A record 9.5 million cases of Covid-19 were tallied around the globe over the last week, the World Health Organisation has said.
The 71% surge in the weekly count of infections amounted to a “tsunami” as the new Omicron variant sweeps worldwide, it said.
However, the number of recorded deaths declined.
“Last week, the highest number of Covid-19 cases were reported so far in the pandemic,” WHO director-general Tedros Adhanom Ghebreyesus said.
The UN health agency, in its weekly report on the pandemic, said the weekly count amounted to 9,520,488 new cases, with 41,178 deaths recorded last week compared with 44,680 in the week before that.
WHO officials have long cited a lag between case counts and deaths, with changes in the death counts often trailing about two weeks behind the evolution of case counts.
But they have also noted that for several reasons – including rising vaccination rates in some places, and signs that Omicron affects the nose and throat more than the lungs – Omicron has not appeared as deadly as the Delta variant that preceded it.
Any rise in hospital admissions or deaths in the wake of the latest surge in cases is not likely to show up for about two weeks.
While Omicron seems less severe than Delta, especially among people who have been vaccinated, the WHO chief said: “It does not mean it should be categorised as mild. Just like previous variants, Omicron is hospitalising people, and it’s killing people.”
“In fact, the tsunami of cases is so huge and quick that it is overwhelming health systems around the world,” the WHO chief told a regular news briefing.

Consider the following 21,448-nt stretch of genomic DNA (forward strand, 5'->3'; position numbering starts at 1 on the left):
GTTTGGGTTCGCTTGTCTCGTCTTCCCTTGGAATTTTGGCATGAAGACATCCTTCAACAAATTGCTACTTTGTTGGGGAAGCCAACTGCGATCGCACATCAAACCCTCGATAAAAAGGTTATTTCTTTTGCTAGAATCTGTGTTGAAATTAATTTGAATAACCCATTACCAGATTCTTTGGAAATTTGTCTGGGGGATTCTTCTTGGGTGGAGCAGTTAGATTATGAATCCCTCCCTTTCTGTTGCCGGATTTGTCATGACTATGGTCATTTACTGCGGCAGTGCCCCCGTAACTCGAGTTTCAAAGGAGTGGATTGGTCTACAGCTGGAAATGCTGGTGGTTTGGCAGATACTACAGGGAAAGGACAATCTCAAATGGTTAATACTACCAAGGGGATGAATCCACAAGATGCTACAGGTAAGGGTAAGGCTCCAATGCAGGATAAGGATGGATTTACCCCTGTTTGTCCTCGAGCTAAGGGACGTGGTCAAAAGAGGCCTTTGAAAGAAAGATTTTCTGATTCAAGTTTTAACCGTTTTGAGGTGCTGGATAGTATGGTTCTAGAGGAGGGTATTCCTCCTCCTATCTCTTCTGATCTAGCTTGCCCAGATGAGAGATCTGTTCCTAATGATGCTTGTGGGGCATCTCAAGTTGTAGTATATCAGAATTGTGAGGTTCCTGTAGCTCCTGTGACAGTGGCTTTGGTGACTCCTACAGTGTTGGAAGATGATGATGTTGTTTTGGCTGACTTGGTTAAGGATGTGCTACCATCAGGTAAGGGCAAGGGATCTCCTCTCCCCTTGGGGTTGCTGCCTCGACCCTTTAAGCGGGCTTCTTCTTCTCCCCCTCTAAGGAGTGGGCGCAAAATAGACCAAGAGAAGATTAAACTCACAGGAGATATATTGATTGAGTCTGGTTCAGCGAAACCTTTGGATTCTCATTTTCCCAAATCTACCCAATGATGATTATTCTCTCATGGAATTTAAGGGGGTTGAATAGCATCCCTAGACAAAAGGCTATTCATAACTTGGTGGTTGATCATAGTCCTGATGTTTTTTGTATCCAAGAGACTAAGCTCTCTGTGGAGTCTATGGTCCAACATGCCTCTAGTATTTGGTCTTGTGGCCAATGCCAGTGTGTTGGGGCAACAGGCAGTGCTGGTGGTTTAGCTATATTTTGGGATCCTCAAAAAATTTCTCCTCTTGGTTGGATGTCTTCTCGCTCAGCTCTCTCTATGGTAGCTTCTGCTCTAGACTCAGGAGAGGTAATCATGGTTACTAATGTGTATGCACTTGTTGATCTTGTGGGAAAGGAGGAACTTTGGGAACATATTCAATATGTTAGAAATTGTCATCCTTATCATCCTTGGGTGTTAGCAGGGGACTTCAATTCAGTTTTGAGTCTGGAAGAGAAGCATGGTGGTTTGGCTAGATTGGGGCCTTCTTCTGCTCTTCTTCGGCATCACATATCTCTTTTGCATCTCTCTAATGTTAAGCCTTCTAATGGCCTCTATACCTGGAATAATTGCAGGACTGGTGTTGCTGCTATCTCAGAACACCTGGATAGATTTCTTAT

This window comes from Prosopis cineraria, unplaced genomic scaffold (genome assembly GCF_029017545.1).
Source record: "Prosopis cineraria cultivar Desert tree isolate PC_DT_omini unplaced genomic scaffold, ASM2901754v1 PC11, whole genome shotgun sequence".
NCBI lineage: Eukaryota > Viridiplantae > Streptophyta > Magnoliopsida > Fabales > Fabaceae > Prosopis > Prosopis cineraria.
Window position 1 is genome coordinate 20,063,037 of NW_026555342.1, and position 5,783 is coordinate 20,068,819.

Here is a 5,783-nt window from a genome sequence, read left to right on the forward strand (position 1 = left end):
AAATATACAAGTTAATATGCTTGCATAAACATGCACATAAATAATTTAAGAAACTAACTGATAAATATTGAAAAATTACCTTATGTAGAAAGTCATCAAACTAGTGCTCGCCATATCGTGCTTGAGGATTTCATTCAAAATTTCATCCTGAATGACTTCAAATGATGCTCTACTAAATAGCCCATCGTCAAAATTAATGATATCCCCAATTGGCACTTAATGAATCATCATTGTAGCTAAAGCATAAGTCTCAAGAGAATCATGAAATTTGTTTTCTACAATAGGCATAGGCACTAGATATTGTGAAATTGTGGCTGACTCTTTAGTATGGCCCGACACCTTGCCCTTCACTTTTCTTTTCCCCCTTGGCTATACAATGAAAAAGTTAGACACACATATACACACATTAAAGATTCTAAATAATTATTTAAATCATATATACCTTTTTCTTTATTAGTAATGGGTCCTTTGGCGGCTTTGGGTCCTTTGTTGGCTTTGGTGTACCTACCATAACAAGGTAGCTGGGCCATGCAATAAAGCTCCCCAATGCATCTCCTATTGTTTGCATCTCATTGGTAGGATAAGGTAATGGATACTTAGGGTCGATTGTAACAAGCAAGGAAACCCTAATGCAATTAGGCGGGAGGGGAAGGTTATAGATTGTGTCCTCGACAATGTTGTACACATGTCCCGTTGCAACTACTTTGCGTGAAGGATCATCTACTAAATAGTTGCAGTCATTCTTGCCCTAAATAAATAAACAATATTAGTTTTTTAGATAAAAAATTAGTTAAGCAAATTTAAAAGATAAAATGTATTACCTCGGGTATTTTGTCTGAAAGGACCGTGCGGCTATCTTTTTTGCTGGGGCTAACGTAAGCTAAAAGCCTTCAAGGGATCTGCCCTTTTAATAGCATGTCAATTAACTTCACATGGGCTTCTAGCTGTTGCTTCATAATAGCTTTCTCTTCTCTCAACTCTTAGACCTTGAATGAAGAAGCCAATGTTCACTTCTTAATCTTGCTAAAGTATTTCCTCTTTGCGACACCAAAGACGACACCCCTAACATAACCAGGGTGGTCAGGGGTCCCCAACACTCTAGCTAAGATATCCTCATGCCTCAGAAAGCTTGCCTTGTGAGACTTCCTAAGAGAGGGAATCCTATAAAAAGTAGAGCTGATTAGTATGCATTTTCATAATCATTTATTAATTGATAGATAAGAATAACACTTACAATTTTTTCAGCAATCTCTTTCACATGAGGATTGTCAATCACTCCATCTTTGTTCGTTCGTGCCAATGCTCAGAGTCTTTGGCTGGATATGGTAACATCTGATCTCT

The WHO said the rises in case counts over the last week varied, doubling in the Americas region, but rising only 7% in Africa.
Maria Van Kerkhove, WHO’s technical lead on Covid-19, said: “I think it’s very unlikely that Omicron will be the last variant that you will hear us discussing.”
WHO officials called on the public to step up measures to fight the pandemic, such as getting vaccinated, ventilating rooms, maintaining proper physical distancing and wearing masks – but properly.
“I’m struck by how people actually are wearing masks,” Ms Van Kerkhove said.
“Wearing a mask below your chin is useless. And it gives you a false sense of security that you have something on that is protecting you. It will not … Basically, we are asking everyone to play a part in this.”
Separately, Dr Ryan said the WHO’s work with the International Olympic Committee and China – which is set to host the 2022 Winter Games – led him to be “confident” that the measures that Games organisers have put in place were “very strict and very strong”.
“We don’t at this point see any increased risk of disease transmission in that context,” he said.